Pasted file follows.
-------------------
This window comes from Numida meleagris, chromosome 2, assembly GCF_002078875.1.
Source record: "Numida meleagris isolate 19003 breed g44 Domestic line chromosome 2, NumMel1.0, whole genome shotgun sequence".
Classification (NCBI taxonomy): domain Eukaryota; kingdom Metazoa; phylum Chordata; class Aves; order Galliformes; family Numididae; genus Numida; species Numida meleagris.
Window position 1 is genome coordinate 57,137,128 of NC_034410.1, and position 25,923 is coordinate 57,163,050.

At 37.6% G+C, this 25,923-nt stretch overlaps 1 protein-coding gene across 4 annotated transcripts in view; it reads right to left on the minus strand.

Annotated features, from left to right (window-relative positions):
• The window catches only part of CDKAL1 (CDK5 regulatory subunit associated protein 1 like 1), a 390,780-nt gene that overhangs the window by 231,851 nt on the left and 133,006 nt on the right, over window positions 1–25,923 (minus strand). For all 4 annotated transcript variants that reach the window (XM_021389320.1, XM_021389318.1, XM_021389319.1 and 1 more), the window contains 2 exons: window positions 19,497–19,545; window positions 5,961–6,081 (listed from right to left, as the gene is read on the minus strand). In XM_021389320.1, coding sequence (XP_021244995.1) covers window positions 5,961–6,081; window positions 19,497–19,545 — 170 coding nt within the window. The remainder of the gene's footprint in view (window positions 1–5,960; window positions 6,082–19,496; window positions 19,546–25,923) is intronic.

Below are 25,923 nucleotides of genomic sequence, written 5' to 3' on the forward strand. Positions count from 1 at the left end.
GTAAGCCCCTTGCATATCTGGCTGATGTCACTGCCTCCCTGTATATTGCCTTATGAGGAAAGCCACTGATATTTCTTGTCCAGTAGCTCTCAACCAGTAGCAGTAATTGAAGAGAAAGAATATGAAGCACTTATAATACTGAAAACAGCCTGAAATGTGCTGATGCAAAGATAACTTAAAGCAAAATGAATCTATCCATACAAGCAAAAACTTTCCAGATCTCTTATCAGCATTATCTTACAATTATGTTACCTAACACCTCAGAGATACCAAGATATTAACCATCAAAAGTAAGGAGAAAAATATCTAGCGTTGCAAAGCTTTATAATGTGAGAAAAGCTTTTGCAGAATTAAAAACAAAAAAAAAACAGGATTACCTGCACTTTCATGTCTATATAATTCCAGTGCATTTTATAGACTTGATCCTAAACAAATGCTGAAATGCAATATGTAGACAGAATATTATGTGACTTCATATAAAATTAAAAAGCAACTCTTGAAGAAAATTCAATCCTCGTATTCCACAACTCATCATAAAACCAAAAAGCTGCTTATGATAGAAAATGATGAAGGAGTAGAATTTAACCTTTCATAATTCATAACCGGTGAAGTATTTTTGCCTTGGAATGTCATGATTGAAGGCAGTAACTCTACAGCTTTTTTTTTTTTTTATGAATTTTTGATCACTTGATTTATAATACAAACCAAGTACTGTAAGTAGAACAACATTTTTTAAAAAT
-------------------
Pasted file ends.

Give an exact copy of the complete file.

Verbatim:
This window comes from Numida meleagris, chromosome 2, assembly GCF_002078875.1.
Source record: "Numida meleagris isolate 19003 breed g44 Domestic line chromosome 2, NumMel1.0, whole genome shotgun sequence".
Classification (NCBI taxonomy): domain Eukaryota; kingdom Metazoa; phylum Chordata; class Aves; order Galliformes; family Numididae; genus Numida; species Numida meleagris.
Window position 1 is genome coordinate 57,137,128 of NC_034410.1, and position 25,923 is coordinate 57,163,050.

At 37.6% G+C, this 25,923-nt stretch overlaps 1 protein-coding gene across 4 annotated transcripts in view; it reads right to left on the minus strand.

Annotated features, from left to right (window-relative positions):
• The window catches only part of CDKAL1 (CDK5 regulatory subunit associated protein 1 like 1), a 390,780-nt gene that overhangs the window by 231,851 nt on the left and 133,006 nt on the right, over window positions 1–25,923 (minus strand). For all 4 annotated transcript variants that reach the window (XM_021389320.1, XM_021389318.1, XM_021389319.1 and 1 more), the window contains 2 exons: window positions 19,497–19,545; window positions 5,961–6,081 (listed from right to left, as the gene is read on the minus strand). In XM_021389320.1, coding sequence (XP_021244995.1) covers window positions 5,961–6,081; window positions 19,497–19,545 — 170 coding nt within the window. The remainder of the gene's footprint in view (window positions 1–5,960; window positions 6,082–19,496; window positions 19,546–25,923) is intronic.

Below are 25,923 nucleotides of genomic sequence, written 5' to 3' on the forward strand. Positions count from 1 at the left end.
GTAAGCCCCTTGCATATCTGGCTGATGTCACTGCCTCCCTGTATATTGCCTTATGAGGAAAGCCACTGATATTTCTTGTCCAGTAGCTCTCAACCAGTAGCAGTAATTGAAGAGAAAGAATATGAAGCACTTATAATACTGAAAACAGCCTGAAATGTGCTGATGCAAAGATAACTTAAAGCAAAATGAATCTATCCATACAAGCAAAAACTTTCCAGATCTCTTATCAGCATTATCTTACAATTATGTTACCTAACACCTCAGAGATACCAAGATATTAACCATCAAAAGTAAGGAGAAAAATATCTAGCGTTGCAAAGCTTTATAATGTGAGAAAAGCTTTTGCAGAATTAAAAACAAAAAAAAAACAGGATTACCTGCACTTTCATGTCTATATAATTCCAGTGCATTTTATAGACTTGATCCTAAACAAATGCTGAAATGCAATATGTAGACAGAATATTATGTGACTTCATATAAAATTAAAAAGCAACTCTTGAAGAAAATTCAATCCTCGTATTCCACAACTCATCATAAAACCAAAAAGCTGCTTATGATAGAAAATGATGAAGGAGTAGAATTTAACCTTTCATAATTCATAACCGGTGAAGTATTTTTGCCTTGGAATGTCATGATTGAAGGCAGTAACTCTACAGCTTTTTTTTTTTTTTATGAATTTTTGATCACTTGATTTATAATACAAACCAAGTACTGTAAGTAGAACAACATTTTTTAAAAAT